BIO FOR JODY BALLARD
A connoiseeur of the human by profession, globe-trotter by choice, a woman of pure commitments by heart and always a free spirit from Montana. Everything she does, she does with love! Jody writes with the deep knowledge and experience gained from being a licensed clinical therapist for over thirty years. Raised with the forthright values and ethics of a Montana cowboy. Jody now lives in the Middle East after living in eight Countries. She and her husband raised three intelligent, kind, and thoughtful global nomads.
APRI: What happens when you feel home everywhere and nowhere at once?
JB: I feel home when I am with my love. We travel frequently and have lived in many, many places. So when we snuggle to go to sleep that is home. I also feel 'home' when I feel a welcoming warmth from people around me.....this usually must be initiated by me first.
APRI: Can you tell us about a time that you seized an opportunity and really took the ball and ran with it?
JB: I am not a person confirmed by fear. If I find something interesting and challenging, I will take the ball and run. This occurs right before I begin an extensive research. Once I have made up my mind I want to achieve something it is as if it is done. Most recently (well five years ago) I moved to a place foreign to me. I had been living in Poland, a predominantly Catholic country, whose cuisine is laden with pork products. The women are fashionable and not afraid to express their femininity with revealing clothing and the countryside and climate was dominated by four distinct seasons and verdant rolling hills. I moved to the exact opposite environment and found myself in a 'new section of the library' I was excited, enticed and challenged. Not understanding the language was the least significant obstacle.
I began to read everything, study the pool and customs and courtesies. I was immediately enthralled.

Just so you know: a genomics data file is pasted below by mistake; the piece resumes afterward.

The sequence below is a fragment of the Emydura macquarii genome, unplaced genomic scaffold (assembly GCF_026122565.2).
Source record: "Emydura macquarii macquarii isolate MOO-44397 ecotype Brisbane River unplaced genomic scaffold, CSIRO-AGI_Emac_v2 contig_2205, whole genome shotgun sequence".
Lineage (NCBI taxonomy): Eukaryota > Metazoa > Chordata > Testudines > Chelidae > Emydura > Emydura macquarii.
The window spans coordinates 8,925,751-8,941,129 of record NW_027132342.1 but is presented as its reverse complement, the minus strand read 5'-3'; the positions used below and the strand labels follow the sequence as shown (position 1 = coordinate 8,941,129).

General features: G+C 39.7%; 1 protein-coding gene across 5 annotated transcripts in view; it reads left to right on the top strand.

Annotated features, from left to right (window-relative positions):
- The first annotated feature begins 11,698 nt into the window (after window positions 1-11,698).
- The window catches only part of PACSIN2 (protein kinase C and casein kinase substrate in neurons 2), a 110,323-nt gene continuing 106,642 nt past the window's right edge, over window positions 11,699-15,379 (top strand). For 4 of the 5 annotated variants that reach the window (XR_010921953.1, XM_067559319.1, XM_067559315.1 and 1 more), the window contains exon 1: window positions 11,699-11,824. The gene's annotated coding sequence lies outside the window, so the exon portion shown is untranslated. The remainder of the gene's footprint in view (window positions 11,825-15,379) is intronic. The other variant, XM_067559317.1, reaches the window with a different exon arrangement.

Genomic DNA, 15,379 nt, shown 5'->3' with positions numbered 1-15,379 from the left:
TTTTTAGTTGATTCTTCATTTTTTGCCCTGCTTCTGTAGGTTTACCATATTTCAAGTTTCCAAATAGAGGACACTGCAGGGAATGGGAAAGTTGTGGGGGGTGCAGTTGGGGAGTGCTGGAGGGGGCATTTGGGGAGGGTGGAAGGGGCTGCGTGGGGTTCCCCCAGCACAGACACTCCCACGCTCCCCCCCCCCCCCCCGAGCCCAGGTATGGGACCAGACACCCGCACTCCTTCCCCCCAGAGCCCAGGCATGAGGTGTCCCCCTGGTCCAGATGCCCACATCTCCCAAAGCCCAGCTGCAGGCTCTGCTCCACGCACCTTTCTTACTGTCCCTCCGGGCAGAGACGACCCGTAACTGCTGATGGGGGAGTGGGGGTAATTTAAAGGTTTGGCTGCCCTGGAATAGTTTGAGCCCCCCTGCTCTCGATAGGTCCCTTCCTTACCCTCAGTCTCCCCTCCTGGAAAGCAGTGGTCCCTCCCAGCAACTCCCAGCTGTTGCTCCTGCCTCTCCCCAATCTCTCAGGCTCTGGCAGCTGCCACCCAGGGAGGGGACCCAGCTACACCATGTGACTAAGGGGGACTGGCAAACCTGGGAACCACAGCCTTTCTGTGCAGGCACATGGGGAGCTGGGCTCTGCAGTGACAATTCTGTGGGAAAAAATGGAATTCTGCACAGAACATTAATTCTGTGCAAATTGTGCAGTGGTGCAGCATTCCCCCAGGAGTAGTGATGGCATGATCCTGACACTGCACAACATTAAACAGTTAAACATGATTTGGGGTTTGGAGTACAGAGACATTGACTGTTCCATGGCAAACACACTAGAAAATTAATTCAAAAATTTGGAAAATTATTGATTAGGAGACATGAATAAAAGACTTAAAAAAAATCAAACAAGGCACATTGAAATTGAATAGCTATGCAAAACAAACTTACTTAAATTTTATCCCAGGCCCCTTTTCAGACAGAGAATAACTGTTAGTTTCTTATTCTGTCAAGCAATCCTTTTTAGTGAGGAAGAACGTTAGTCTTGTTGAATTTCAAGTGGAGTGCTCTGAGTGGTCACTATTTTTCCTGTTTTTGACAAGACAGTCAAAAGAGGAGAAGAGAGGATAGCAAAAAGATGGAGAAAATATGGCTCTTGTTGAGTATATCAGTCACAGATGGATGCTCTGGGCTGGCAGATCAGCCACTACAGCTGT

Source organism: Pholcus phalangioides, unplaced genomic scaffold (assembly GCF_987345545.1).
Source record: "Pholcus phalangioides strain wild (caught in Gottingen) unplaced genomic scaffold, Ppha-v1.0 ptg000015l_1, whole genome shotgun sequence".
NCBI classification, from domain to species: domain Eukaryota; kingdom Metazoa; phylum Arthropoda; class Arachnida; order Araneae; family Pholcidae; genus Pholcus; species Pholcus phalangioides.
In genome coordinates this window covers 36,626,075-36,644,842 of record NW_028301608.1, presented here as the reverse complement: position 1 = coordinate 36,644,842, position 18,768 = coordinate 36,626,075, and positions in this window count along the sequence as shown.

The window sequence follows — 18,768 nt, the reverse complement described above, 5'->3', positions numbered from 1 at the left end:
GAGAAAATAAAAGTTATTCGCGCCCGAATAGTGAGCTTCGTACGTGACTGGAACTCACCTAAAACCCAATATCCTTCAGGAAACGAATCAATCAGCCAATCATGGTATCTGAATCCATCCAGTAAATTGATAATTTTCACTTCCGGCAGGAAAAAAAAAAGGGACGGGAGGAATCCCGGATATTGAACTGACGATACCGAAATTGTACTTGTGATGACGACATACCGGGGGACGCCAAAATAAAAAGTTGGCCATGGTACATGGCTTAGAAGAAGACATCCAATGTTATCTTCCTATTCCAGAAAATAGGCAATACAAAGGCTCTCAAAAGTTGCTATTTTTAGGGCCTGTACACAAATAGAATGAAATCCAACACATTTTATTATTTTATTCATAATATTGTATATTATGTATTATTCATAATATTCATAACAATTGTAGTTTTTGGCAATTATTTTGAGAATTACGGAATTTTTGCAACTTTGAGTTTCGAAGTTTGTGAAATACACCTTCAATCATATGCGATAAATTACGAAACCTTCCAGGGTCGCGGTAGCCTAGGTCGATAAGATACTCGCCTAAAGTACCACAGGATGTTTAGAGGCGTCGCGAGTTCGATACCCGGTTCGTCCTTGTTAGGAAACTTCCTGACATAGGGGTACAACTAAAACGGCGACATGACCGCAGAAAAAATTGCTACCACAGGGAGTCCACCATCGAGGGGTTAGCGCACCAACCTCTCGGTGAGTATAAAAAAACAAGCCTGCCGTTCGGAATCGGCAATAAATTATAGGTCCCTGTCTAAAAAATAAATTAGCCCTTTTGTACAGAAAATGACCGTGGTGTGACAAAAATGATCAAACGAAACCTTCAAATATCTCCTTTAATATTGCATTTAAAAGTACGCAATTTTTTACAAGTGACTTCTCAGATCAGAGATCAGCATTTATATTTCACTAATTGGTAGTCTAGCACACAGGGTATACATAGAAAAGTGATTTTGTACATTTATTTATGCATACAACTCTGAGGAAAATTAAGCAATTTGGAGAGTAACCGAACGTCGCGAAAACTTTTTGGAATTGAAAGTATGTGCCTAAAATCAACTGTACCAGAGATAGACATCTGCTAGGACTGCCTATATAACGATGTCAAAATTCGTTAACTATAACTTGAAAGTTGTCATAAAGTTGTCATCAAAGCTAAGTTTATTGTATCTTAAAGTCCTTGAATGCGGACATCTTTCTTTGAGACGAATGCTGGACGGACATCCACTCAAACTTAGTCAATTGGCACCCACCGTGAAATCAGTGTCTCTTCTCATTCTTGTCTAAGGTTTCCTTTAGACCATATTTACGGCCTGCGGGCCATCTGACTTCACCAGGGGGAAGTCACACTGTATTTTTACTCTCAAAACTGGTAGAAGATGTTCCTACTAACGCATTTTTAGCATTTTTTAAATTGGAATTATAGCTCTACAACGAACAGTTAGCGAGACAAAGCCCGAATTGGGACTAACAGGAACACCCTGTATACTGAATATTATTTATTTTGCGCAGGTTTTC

Two months after my arrival I opened the National Newspaper in Abu Dhabie to see a half page photos of Adrian Hayes and two other gentlemen on camels entering the island by way of a historic route over the Matqaa Bridge. I was interested to learn about a yearly migration to Al Ain and a courageous expedition of Wilfred Thesiger. I was interested but curious and understood how the women of this region had faired in this Bedouin process. I decided I needed to walk this 140 kilometers across the desert. Five years later I led 33 women in this endeavor which has become a year trek.
APRI: Just as you inspire authors, what authors have inspired you to write?
JB: Hemingway, the Old Man and The Sea (to dare to speak the unspoken fears of the mind in a clear concise manner); Henry James (to dare to focus our minds on the darker elements of man's existence that only by bringing into the light can we normalize human sexuality). Garth Stein, the Art of Racing in the Rain (to dare to give such a very different perspective); So African writer Nadine Gordimer (incredible character development; and Faulkner (psychological understanding, great prose).
APRI: What do you consider to be your best accomplishment?
JB: My best and most enduring accomplishment is my loving, intimate relationship of 35 years. At the end of my life this will be my joy; the connection at the heart, the heated passion, and selfless support of each other and the enduring depth of love and admiration we have for each other.